What’s the difference between hard water and soft water? Hard water can leave behind on surfaces and in the interior of appliances, a residue of limescale. This buildup can clog plumbing, and it can hinder the performance of hot water producing appliances. It prevents the formation of suds when using detergents and soaps. It can leave behind a sticky feeling on the skin and make it feel dry. Soft water has none of the negative effects of hard water. This article will discuss why you need to find the best water softener for your needs.
What Causes Water to be Hard?
Hard water is problematic because it comprises a minimum of 1 grain per gallon of minerals like magnesium (Ma)and calcium (Ca). If these minerals are removed, the water can be softened. There are gradations of hard water:
- Moderate Hard Water is water with 61 to 120 milligrams per liter of Ca and Ma.
- Hard Water is water containing 120mg/L of Ma and Ca.
- Very Hard Water is water within excess of 180mg/L of Ca and Ma.
Hard water can also contain chalk or gypsum. These substances are composed of carbonates, bicarbonates, and calcium and magnesium carbonates, as mentioned on qualitywaterlab.com/softeners/
The Result of Limescale Buildup in Your Appliances
Strange noises will often be made by appliances affected by limescale buildup within their systems. The buildup also reduces the amount of hot water produced for use by the appliance. This results in the increased cost of operating the appliance. The ultimate result is the shortened lifespan of the appliance.
How Does Hard Water Affect Your Plumbing?
The tiny minerals in hard water cannot by themselves damage your plumbing. However, when these minerals combine with soap scum, they harden and become clogs. These clogs can back up garbage disposals, sink pipes, shower drains, ice dispensers, faucets, bathtub jets, and lawn sprinklers. Basically, hard water can destroy your hot water producing appliances.
How Does Hard Water Affect Your Health?
The Bad Effects:
- Hard water is less effective at rinsing away soap suds.
- Hard water turns soapy water into scum after turning it into curd.
- You’ll need more detergent to clean your clothes in hard water, and your clothing may discolor.
- Hair washed in hard water tends to become dull and stiff.
- Hard water increases the likelihood that soap residue will be left on the skin. This increases the acidity of the skin, causing bacteria a greater chance to grow.
The Good Effects:
- The dietary requirements for calcium and magnesium can more easily be met by drinking hard water.
How to Choose the Best Water Softener?
The only way to stop the damage caused by hard water is to soften the water. Water softening in the home can be conducted in several ways, according to the EPA.
- Ion-Exchange Softeners are highly effective but tend to make the water taste salty. The process performed during an ion exchange is to coat the medium for exchange with the softener. The exchange will be synthetic resin beads or zeolites looking much like wet sand. The softener will be brine or dissolved sodium chloride salt. As water passes through the medium, the trade takes place. Calcium and magnesium get trapped, and sodium is exchanged or released into the water.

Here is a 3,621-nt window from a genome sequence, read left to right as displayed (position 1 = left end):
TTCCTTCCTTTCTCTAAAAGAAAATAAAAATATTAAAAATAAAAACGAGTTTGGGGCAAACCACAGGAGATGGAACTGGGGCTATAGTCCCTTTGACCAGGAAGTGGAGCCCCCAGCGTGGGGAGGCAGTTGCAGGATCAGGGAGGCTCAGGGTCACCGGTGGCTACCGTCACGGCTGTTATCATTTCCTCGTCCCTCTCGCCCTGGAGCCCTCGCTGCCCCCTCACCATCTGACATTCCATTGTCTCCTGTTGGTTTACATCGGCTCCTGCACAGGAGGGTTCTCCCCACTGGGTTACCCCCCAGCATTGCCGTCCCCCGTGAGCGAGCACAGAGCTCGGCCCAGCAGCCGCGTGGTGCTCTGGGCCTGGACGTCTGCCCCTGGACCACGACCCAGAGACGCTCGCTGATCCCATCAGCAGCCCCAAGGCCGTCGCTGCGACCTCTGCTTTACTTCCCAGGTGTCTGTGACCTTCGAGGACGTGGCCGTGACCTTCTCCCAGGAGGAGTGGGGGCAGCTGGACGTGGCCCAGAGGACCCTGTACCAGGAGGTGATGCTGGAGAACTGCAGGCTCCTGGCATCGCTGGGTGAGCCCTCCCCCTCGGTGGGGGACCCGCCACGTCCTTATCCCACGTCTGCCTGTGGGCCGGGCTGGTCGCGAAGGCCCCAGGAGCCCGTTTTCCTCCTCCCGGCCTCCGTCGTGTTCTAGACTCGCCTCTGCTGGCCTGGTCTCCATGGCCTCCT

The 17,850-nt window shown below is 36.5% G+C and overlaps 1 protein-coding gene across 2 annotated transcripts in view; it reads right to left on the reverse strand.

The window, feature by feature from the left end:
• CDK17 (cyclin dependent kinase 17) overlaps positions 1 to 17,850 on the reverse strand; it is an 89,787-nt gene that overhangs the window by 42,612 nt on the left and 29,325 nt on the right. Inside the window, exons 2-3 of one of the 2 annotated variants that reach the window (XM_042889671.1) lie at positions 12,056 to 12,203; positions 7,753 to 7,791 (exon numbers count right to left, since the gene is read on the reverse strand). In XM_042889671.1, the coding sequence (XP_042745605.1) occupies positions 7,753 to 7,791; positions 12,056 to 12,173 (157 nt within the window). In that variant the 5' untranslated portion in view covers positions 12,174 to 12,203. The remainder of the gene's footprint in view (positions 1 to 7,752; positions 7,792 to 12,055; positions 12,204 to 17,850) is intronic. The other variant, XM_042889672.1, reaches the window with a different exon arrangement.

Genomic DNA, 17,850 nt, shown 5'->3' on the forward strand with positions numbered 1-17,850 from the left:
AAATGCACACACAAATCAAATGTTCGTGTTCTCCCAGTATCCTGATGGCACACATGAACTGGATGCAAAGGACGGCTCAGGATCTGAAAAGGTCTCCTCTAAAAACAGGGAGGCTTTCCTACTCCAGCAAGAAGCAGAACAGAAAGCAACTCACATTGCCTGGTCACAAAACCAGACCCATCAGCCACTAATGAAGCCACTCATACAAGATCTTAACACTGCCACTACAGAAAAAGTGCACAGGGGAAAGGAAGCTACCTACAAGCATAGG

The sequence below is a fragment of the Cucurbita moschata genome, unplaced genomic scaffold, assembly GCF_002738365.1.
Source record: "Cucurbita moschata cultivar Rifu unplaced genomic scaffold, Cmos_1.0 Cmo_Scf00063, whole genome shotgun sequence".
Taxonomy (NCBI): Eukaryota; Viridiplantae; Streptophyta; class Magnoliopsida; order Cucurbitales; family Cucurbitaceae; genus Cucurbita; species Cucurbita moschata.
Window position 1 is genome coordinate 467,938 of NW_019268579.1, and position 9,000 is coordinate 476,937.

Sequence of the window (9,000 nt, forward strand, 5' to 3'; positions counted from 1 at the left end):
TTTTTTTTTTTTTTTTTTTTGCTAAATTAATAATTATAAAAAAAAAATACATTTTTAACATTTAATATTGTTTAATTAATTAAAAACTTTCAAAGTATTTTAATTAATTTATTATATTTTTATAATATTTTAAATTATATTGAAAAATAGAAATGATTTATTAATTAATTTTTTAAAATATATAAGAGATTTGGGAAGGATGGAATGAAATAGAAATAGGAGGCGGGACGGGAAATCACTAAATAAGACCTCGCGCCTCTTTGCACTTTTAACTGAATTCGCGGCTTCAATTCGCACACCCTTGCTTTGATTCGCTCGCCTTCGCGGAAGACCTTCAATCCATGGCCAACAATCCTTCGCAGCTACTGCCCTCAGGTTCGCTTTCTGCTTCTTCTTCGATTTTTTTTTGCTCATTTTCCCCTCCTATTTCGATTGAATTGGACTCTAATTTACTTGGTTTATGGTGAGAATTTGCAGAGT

- Dual Tank ion-exchangers work the same way, but instead of only being one tank to perform the exchange, there are two. When one isn’t working, the other is.
- The Descaler or Salt-Free Water Softeners don’t leave a salty taste in the water because they use potassium chloride instead of sodium. This type of water softener simply halts scale formation in the pipes and other interior spaces where water flows.
The Magnetic Type of Water Softeners
These water softeners cannot treat very hard water successfully, but they work on moderate to hard water. The water flows over magnets, and the field of magnetism alters the chemistry of the water. This is, however, temporary. After 48 hours, the water returns to its original hardness.
The Best Water Softener for Your Household
Depending on your needs and tastes, your choice of a water softener may vary. If you have a large home or many members in your family, you may need greater capacity to soften your water. Also, if your water is very hard, that will affect the type of water softener you need.
Water softeners can be affordable and cost between $400 to $600 for the unit itself and can be a simple DIY project.
Consider These Facts When Choosing a Water Softener
Know these facts about your water needs: the size of your home, the hardness of your water, and the number of appliances in your home that use hot water. Also, consider whether your hard water is permanently or temporarily hard.
- If you have water that is just temporarily hard, you can boil it or add calcium hydroxide to make it soft. Permanently hard water requires the use of a water softening system. These are the things you should consider when buying a water softening system:
- Look for certification of the water softening system issued by the National Sanitation Foundation (NSF) or the gold seal given by the Water Quality Association (WQA).
- Determine the water flow rate. Hot water heaters alone require one cubic foot of resin volume and a capacity of 5 gallons per minute. It’s important to count the number of appliances that will use the water to determine the flow rate needed.
- Efficiency is an especially important element to consider when selecting a water softening system. Most homes need to remove 3,333-5,000 grains per pound of water.
- Device size may be a concern if space is limited. So, compare was needed to what fits.
- If resin is used, consider the resin quality. The best choice is a cross-link percentage of 8-10% that processes a volume of 1 to 2.5 cubic feet.
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